Above: Grant Withers (far left) shows disappointed villains Frank Lackteen, Richard Botiller, and Gordon Hart (far right) the bullet-proof vest that has just saved him from an attempted shooting in Radio Patrol. Adrian Morris, as Withers’ fellow-cop, is much more pleased with the hero’s survival.
Lackteen’s next serial was The Mysterious Pilot (Columbia, 1937), a mystery/chase tale set in Canada and starring real-life aviator Frank Hawks. Pilot was directed by Spencer Gordon Bennet, who had helmed many of Lackteen’s Pathe outings–and who assigned Lackteen to a part almost as substantial as those he had enjoyed in some of those outings. Kenneth Harlan played the principal villain of Pilot–a crooked politician determined to track down the heroine (Dorothy Sebastian) in order to keep her from testifying against him in a murder case; Lackteen, as a backwoods “half-breed” named Yoroslaf, served as one of Harlan’s chief agents in this relentless pursuit. Though his character’s Russian name didn’t match the French-Canadian “m’sieurs” repeatedly dropped into his dialogue (the writers were probably trying to keep the villain’s ethnicity vague), Lackteen’s role in Pilot gave him excellent scope for villainy; Yoroslaf was far less self-controlled and much more violent than the other serial heavies he had portrayed during the 1930s, and Lackteen played this belligerency for all it was worth–aggressively quarrelling with his colleagues, ferociously knifing Mounties, shouting threats at a courageous Indian (Yakima Canutt) when the latter refused to give him information under torture, and otherwise behaving in an extremely bad-tempered fashion that, coupled with his foreboding appearance, made him seem genuinely frightening.
Columbia’s next serial release, The Secret of Treasure Island (1938) gave Lackteen a small non-villainous role as a taciturn Mexican bartender named Pedro, who provided a temporary haven for the hero and heroine (Don Terry and Gwen Gaze) after their escape from the titular island and its evil ruler (Walter Miller). The Great Adventures of Wild Bill Hickok (also 1938) was Lackteen’s third consecutive Columbia serial; here, he appeared in two chapters as a half-breed outlaw called the “Vulture,” who was hired by the heavies to kill Hickok (Bill Elliott) but was prevented from burning him at the stake when Hickok used a convenient eclipse to scare the Vulture’s superstitious Indian cohorts. Small though this part was, it allowed Lackteen some nicely sly and malevolent moments; he got to astutely haggle with chief villain Robert Fiske over the price of his attack on Hickok, as well as gloat with considerable relish as he prepared to set the hero afire.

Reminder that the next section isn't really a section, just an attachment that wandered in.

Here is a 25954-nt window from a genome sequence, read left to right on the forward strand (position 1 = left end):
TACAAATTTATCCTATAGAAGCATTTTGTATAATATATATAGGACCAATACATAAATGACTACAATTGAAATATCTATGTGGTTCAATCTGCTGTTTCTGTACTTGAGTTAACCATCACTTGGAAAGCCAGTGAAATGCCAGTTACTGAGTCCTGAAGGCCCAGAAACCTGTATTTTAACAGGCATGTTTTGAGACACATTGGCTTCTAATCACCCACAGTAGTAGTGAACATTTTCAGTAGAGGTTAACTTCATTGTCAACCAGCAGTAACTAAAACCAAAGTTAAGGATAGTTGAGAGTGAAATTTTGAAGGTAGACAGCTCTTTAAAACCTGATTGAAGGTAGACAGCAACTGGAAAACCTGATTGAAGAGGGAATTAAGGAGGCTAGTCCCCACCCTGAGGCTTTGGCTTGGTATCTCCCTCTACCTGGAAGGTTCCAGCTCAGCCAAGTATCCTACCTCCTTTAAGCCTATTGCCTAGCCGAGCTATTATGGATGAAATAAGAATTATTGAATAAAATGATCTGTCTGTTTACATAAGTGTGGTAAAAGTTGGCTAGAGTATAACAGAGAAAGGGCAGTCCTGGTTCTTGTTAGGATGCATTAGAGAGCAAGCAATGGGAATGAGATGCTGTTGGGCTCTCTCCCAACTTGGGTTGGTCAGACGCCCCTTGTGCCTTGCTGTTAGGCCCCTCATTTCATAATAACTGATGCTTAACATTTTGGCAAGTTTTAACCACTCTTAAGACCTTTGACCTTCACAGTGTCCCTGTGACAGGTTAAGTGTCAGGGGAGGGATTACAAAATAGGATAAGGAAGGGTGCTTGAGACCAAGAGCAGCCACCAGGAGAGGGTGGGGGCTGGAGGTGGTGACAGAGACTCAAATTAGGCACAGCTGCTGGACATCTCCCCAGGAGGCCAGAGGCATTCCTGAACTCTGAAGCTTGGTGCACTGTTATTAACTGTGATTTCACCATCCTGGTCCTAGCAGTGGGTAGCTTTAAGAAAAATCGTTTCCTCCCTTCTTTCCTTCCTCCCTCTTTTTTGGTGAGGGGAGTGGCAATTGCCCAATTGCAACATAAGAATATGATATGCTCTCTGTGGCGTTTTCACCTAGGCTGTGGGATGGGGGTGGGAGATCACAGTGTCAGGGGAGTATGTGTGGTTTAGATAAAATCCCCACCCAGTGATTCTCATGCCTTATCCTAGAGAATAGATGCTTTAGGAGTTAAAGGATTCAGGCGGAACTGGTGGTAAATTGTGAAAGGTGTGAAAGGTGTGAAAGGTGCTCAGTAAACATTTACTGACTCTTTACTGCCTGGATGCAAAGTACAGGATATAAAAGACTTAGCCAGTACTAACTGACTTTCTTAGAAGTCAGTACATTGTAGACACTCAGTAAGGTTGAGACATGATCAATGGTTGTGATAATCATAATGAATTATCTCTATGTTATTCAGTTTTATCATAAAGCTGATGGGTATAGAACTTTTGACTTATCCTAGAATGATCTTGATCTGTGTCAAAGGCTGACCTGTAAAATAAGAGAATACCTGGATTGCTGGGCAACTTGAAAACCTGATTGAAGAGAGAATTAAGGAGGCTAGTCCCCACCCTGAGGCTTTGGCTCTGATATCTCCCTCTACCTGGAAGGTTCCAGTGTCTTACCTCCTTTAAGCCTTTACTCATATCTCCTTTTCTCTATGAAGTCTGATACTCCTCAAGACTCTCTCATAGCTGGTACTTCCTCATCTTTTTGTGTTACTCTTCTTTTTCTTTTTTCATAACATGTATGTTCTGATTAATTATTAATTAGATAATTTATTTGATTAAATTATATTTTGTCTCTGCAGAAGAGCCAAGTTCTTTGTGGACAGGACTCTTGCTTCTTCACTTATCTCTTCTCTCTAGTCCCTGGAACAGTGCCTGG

Red Barry (Universal, 1938) gave Lackteen what at first promised to be one of his best 1930s parts; as a cunning Chinatown gang lord named Quong Lee, he figured prominently in the 13-chapter serial’s first seven episodes–cagily fencing with dedicated Chinese agents, a group of Russian exiles, and American police detective Red Barry (Buster Crabbe) as he attempted to seize a fortune in stolen bonds. Lackteen’s coolly confident, dryly sarcastic, and unabashedly evil characterization contrasted admirably with the impetuosity, heroism and reluctant criminality of his various opponents, and provided the serial with a strong central villain; however, he was disappointingly written out of the serial halfway through, when the writers revealed that “Quong Lee” was merely a second identity assumed by a shady theater manager named Mannix (William Ruhl). A Chapter Eight shot of Lackteen removing makeup segued into a shot of Ruhl finishing the makeup removal–after which Lackteen disappeared from Barry, leaving the bland Ruhl to handle the chapterplay’s villainy in much less colorful fashion. This frustrating left turn in the plot smacked of belated scripting interference by producers nervous about depicting a Chinese heavy–and was decidedly deleterious to Barry; the serial’s Lackteen-deprived second half was definitely less interesting than its first half.